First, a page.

The first thing Reuben said to me this morning was “It’s OK Mummy, I didn’t get up in the middle of the night and have an adventure”. If you’re wondering why he would even have that idea in his head, wonder no longer. It’s the fault of the Midnight Gang.
“The Midnight Gang” is a new production at the Chickenshed theatre. It’s an adaptation of the book by David Walliams and it’s running from 19th July – 6th August. Roo and I went to see it last night, which meant hopping on the tube from Walthamstow and changing onto the Piccadilly Line at Finsbury Park to get to Cockfosters. Don’t change at Finsbury Park if you’re changing direction – it’s a heck of a trek. We ended up getting a cab back but if we’d gone back on the tube, I think we would have gone all the way down to Arsenal on the Piccadilly Line, got the tube one stop back up the Piccadilly Line to Finsbury Park and then done the easy-peasy change from Piccadilly Line northbound to Victoria Line northbound. Don’t quote me on that but I reckon it’ll work.
Anyway, point being we made it to Cockfosters. Ever wondered what’s at the end of the Piccadilly Line? Here you go:
There’s also some lovely art deco features in the station itself. Our other option to get to Chickenshed was Southgate tube, which is even more exciting as it looks like some kind of 1930s spaceship. But the walk was quicker from Cockfosters, so that’s what we went with.
Shall I move on to the show itself instead of all this tube geekery? Oh, go on then. It was in the main auditorium at Chickenshed (“Now that’s what I call a theatre” said Roo) and we were sitting behind the Mayor of Enfield. Exciting times! It was a 2 hour show, with 15 minute interval, and it’s recommended for ages 6+. I considered taking Eva, but she’s too young and I think it would have been a bit too emotional for her. A less sensitive and easily spooked 5-year-old would probably cope.
The basic plot is that five children meet in the children’s ward, on the 44th floor of the Lord Funt Hospital.The terrifying Matron rules the ward with an iron fist but somehow the children manage to sneak out at midnight and have adventures around the hospital, making each other’s dreams come true through creative use of the freezer room, bedsheets and a shedload of balloons. The kids are the main stars here, but they’re ably supported by a number of adult actors including Michael Bossisse who I think had a bit of a fan club in, given how loudly they laughed and cheered every time he appeared in drag as Tootsie. Yossi Goodlink was the one who really carried the show though – also in a dress – as the newcomer Tom. He acts as narrator, along with Ashley Driver as the Porter, and is the catalyst for the story too, arriving on the ward and following the Midnight Gang to see what they’re up to.
Kids in hospital is a difficult subject to draw comedy out of, but the story is kept light and there’s real heart in the banter between the patients. Joe Booth as George and Tamika Armstrong as Amber are full of energy as the leaders of the gang, Amber somehow walking to her wheelchair with two broken legs to go off on another adventure. Finn Walters as Robin is a cheerful support, cracking jokes even as he’s fumbling around blind (including the favourite of the man in front of us – “I play lots of instruments. I don’t want to blow my own trumpet…but I can blow my own trumpet”) and Chloe Stevenson sensitively plays the critically ill Sally, desperate to be a normal kid despite her (possibly terminal) disease.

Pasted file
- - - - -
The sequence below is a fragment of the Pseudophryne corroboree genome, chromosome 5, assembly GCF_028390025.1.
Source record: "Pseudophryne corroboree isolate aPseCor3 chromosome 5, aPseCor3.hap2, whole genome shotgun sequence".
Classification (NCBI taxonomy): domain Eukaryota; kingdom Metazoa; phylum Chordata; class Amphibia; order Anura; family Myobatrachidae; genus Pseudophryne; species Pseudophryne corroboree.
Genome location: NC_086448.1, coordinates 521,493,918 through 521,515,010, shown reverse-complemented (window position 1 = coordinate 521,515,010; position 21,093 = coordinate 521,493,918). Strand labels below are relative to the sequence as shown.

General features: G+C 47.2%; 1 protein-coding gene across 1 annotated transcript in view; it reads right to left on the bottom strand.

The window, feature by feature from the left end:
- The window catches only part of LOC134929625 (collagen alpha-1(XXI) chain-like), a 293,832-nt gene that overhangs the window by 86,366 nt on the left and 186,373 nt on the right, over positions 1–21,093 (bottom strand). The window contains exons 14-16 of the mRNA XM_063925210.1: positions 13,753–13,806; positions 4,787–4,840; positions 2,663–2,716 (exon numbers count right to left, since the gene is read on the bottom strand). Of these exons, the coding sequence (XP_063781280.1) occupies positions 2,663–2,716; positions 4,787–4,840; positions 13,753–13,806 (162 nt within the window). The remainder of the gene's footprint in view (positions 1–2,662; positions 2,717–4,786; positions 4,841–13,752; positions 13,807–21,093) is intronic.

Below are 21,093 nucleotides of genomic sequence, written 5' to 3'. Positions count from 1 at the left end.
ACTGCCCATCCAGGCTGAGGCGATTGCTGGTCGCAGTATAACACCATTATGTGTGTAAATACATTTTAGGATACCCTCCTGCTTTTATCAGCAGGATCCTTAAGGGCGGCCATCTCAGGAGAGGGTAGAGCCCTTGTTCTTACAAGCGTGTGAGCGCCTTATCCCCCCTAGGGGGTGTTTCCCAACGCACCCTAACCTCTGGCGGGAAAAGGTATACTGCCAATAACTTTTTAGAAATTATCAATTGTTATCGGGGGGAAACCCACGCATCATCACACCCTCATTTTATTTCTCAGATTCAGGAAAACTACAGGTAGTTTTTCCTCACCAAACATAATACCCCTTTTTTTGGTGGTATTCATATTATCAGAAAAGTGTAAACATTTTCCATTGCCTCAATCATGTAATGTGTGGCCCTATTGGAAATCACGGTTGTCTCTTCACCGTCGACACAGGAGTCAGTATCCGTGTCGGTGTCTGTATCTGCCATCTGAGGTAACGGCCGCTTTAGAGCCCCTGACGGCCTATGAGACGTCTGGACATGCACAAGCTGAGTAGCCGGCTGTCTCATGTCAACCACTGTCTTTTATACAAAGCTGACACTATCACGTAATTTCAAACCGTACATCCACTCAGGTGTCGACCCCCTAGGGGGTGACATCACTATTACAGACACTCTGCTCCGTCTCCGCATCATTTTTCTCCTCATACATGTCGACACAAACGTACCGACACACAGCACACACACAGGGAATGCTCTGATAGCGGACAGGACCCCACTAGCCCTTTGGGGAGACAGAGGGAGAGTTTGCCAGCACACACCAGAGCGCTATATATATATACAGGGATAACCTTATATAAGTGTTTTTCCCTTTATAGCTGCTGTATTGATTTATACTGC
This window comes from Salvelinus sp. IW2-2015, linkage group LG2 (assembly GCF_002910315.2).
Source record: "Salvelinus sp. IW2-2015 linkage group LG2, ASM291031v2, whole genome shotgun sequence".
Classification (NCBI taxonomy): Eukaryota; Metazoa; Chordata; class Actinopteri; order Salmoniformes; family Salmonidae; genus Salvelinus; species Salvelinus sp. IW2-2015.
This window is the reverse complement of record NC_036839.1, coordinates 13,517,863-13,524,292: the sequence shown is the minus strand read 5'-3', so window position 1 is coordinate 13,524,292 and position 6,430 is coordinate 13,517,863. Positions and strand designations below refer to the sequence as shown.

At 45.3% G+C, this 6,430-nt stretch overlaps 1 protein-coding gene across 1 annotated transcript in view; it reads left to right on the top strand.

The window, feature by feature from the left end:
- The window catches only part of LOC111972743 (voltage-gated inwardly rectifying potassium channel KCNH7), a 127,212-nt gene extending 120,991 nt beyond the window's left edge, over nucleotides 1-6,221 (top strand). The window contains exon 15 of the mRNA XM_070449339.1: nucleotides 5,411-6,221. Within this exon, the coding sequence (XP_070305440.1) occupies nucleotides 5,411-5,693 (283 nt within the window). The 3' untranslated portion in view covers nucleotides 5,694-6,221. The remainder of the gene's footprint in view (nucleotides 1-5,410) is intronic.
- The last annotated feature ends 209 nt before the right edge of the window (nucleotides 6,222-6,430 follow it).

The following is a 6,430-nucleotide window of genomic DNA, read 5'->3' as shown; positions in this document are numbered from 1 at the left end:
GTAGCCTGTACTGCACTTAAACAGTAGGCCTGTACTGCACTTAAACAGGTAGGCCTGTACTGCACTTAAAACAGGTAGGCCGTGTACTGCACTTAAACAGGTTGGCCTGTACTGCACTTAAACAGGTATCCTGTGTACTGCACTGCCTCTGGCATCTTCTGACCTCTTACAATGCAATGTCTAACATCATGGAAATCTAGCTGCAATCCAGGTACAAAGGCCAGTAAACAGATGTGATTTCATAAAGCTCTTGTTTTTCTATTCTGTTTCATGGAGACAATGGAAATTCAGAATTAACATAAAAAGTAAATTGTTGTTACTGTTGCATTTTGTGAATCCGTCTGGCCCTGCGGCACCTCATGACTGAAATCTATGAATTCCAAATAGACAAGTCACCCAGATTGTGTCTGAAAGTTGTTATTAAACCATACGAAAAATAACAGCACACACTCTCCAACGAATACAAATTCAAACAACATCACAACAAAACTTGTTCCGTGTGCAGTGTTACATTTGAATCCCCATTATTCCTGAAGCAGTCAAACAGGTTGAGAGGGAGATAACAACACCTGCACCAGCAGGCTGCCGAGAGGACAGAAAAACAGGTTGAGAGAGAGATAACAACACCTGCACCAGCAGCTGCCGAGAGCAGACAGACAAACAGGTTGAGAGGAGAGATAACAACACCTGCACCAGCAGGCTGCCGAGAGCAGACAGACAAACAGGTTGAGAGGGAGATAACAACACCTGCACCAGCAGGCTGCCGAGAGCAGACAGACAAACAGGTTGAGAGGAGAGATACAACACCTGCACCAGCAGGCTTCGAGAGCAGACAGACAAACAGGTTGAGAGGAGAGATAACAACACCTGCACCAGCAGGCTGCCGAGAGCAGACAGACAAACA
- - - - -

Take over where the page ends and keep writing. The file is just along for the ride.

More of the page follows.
See, it’s a bit heart rending in places, especially when they’re making Sally’s dream come true with a glimpse of the life she could have had if she wasn’t ill. I don’t think Eva would have coped very well with that bit. There’s also real poignancy as the Porter is telling a story from his own childhood and explaining, in part, why he’s never quite left his childhood dreams behind.
But then there’s high comedy too, as an old lady takes to the skies and the Midnight Gang have to pursue her in an ambulance. And there’s always Tootsie and her breakfast trolley if you need to break the tension (cue hysterical laughter from Team Bossisse). It was a good balance of gentle, thoughtful moments and boisterous fun. Reuben certainly enjoyed it and he’s not one for too much in the way of contemplation. The set was impressive too, summoning up the atmosphere of a slightly crumbling hospital and concealing secret extra sets like the freezer room and the gift shop. The skyline view of Big Ben and the London Eye made me wonder whether it was based on St Thomas’, where both the kids were born.
During the interval, Roo and I nipped out to the very pleasant Chickenshed garden for an ice cream, as it was still light and warm. Doing that, however, meant that we entirely failed to notice David Walliams himself in the foyer, a crowd gathering around him. Bit of a missed opportunity! Still, we got to hear a few words from him at the end of the show when he joined the cast on stage (the starstruck look on Joe Booth’s face was brilliant) and he was full of praise for the production, as was everyone around us as we filed out. I think it’s safe to say that Chickenshed has a success on its hands – a show that’s emotionally challenging enough for the older child, but entertaining enough to send them out with a smile. I would definitely recommend it to those of you with children of 6 and up – it’s a beautiful piece of family theatre and at a very reasonable price. For tickets and more information, click here.
Disclaimer: I received free tickets in exchange for my review. All opinions remain honest and my own. All images copyright of Chickenshed